Typically, in order to take flow-thru passive rental losses as “ordinary losses’ one has to qualify as a real estate professional. See “The Tax Strategy of being a Real Estate Professional.”

However, under Treasury Regulation Sec. 1.4689-1T(e)(3)(ii)(A), there is a unique loophole related to short-term rentals. Under this seemingly aggressive provision, if an owner can show personal “Material Participation” then the rental losses ‘morph’ into ordinary losses.

Material Participation

As I stated above, this is an aggressive strategy and most CPAs agree that by taking passive losses on your tax return, when you normally don’t qualify as a real estate professional could very well trigger an audit.

IRS Regs. Sec. 1.469-5T(a)(1) provides seven (7) tests to demonstrate material participation in a short-term rental. A taxpayer must meet only one (1) of the following tests in order to qualify. The first three are the tests our clients most often meet:

  1. The individual participates in the activity for more than 500 hours during the year.
  2. The individual’s participation in the activity for the taxable year constitutes substantially all of the participation in such activity of all individuals (including individuals who are not owners of interests in the activity) for such year.
  3. The individual participates in the activity for more than 100 hours during the taxable year, and such an individual’s participation in the activity for the taxable year is not less than the participation in the activity of any other individual (including individuals who are not owners of interests in the activity) for such year.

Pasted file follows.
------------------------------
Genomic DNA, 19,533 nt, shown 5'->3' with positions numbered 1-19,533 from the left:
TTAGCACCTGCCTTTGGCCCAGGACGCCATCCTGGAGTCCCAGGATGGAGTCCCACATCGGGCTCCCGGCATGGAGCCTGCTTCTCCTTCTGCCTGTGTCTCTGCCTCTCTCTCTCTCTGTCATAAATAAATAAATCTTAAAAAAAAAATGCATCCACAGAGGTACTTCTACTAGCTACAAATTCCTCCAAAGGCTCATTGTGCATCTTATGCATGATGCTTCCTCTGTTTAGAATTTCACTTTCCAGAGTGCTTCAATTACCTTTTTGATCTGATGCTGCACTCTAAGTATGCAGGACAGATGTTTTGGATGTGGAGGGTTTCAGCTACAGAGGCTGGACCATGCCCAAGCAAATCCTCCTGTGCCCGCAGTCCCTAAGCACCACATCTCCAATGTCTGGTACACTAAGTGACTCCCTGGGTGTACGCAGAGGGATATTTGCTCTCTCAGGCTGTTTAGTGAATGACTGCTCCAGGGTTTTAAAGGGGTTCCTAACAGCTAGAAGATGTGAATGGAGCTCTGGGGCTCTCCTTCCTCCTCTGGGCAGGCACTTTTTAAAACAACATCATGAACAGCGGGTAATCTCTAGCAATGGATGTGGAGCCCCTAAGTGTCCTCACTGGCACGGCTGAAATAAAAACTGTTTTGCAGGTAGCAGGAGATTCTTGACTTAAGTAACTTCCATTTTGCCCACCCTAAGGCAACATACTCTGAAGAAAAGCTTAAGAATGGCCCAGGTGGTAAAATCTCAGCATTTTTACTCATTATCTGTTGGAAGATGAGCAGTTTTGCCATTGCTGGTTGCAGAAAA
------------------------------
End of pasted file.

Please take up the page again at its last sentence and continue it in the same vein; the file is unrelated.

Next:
4. The activity is a significant participation activity for the taxable year, and the individual’s aggregate participation in all significant participation activities during such year exceeds 500 hours.
  5. The individual materially participated in the activity for any five taxable years (whether or not consecutive) during the ten taxable years that immediately precede the taxable year
  6. The activity is a personal service activity, and the individual materially participated in the activity for any three taxable years (whether or not consecutive) preceding the taxable year.
  7. Based on all of the facts and circumstances, the individual participates in the activity on a regular, continuous, and substantial basis during such a year.